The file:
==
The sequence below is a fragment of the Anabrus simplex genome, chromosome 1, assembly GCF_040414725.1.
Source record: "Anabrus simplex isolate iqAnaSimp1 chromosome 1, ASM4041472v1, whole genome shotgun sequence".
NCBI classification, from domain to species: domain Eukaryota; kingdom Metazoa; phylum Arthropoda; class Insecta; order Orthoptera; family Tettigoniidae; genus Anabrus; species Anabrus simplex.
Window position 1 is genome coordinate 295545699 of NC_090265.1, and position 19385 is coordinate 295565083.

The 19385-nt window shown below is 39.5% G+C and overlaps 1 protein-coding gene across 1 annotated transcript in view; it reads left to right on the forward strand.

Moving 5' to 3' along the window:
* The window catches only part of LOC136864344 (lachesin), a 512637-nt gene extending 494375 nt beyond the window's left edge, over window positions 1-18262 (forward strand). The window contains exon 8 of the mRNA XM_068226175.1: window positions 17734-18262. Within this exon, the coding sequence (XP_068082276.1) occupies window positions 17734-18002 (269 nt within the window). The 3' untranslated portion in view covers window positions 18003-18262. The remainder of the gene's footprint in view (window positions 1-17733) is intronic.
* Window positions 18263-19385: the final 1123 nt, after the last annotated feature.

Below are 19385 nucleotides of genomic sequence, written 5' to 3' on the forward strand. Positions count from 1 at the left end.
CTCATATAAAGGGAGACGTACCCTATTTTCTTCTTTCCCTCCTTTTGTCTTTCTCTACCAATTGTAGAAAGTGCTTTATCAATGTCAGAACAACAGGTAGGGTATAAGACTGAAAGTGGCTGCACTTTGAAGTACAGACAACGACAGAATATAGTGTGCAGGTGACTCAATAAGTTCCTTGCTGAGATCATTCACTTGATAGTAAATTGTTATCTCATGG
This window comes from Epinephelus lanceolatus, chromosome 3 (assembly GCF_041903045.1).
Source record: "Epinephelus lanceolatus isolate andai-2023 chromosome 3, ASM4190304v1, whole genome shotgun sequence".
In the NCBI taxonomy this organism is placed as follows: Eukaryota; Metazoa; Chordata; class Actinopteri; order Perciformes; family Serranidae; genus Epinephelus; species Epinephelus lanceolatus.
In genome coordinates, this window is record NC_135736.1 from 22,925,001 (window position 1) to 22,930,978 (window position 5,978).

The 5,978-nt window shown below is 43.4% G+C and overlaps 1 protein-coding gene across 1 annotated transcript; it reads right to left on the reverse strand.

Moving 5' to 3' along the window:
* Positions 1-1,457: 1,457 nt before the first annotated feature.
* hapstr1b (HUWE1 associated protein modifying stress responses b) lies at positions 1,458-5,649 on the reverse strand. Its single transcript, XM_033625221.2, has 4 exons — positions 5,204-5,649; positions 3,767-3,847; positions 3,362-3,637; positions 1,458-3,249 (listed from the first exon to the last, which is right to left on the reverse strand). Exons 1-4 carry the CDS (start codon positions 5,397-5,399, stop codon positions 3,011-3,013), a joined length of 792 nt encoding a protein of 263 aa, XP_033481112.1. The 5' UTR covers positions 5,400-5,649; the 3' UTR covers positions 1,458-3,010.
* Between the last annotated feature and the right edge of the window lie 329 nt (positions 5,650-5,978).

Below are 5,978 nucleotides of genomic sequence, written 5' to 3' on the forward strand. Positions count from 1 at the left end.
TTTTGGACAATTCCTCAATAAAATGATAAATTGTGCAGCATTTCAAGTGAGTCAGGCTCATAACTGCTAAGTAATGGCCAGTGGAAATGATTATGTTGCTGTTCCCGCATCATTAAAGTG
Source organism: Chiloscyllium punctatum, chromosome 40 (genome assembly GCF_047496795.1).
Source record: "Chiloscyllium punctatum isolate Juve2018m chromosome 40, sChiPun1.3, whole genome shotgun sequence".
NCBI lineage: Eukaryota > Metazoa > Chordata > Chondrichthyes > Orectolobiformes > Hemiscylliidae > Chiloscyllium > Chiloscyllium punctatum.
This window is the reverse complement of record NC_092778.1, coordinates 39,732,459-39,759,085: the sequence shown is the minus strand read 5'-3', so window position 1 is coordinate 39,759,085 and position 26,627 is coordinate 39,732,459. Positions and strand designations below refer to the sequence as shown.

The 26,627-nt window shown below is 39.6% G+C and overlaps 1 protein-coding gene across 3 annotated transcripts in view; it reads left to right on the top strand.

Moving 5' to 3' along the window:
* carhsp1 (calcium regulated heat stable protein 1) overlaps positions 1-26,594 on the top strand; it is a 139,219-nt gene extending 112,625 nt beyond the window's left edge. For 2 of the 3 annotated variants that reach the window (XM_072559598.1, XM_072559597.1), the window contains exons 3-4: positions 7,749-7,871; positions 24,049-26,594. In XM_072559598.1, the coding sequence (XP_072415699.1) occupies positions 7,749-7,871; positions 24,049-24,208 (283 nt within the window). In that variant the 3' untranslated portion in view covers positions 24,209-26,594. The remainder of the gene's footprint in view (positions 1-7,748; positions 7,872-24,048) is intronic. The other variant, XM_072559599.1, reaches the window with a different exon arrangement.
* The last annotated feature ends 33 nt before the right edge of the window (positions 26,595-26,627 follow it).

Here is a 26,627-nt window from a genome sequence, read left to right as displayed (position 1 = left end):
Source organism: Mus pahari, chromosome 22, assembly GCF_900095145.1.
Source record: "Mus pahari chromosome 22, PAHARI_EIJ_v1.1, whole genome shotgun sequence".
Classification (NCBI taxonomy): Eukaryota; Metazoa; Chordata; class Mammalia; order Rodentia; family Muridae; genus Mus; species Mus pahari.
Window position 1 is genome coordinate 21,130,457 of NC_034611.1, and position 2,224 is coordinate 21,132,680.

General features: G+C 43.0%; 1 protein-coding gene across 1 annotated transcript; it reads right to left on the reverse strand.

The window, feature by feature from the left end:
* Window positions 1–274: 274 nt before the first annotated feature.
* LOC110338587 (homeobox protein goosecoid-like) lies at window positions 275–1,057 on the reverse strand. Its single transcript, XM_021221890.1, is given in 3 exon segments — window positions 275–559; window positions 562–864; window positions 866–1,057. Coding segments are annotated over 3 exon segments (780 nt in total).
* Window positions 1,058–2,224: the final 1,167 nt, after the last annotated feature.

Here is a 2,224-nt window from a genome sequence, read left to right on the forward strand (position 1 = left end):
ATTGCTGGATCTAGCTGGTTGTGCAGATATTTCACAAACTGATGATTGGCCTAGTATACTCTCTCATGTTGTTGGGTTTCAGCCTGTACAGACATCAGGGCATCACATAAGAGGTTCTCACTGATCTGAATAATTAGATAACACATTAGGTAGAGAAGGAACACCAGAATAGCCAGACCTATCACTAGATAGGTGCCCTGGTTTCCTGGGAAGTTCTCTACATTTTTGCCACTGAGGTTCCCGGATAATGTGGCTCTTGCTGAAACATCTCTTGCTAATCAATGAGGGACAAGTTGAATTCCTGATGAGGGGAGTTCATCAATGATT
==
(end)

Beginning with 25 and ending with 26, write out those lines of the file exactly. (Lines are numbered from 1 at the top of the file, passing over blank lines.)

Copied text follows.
This window is the reverse complement of record NC_092778.1, coordinates 39,732,459-39,759,085: the sequence shown is the minus strand read 5'-3', so window position 1 is coordinate 39,759,085 and position 26,627 is coordinate 39,732,459. Positions and strand designations below refer to the sequence as shown.

The 26,627-nt window shown below is 39.6% G+C and overlaps 1 protein-coding gene across 3 annotated transcripts in view; it reads left to right on the top strand.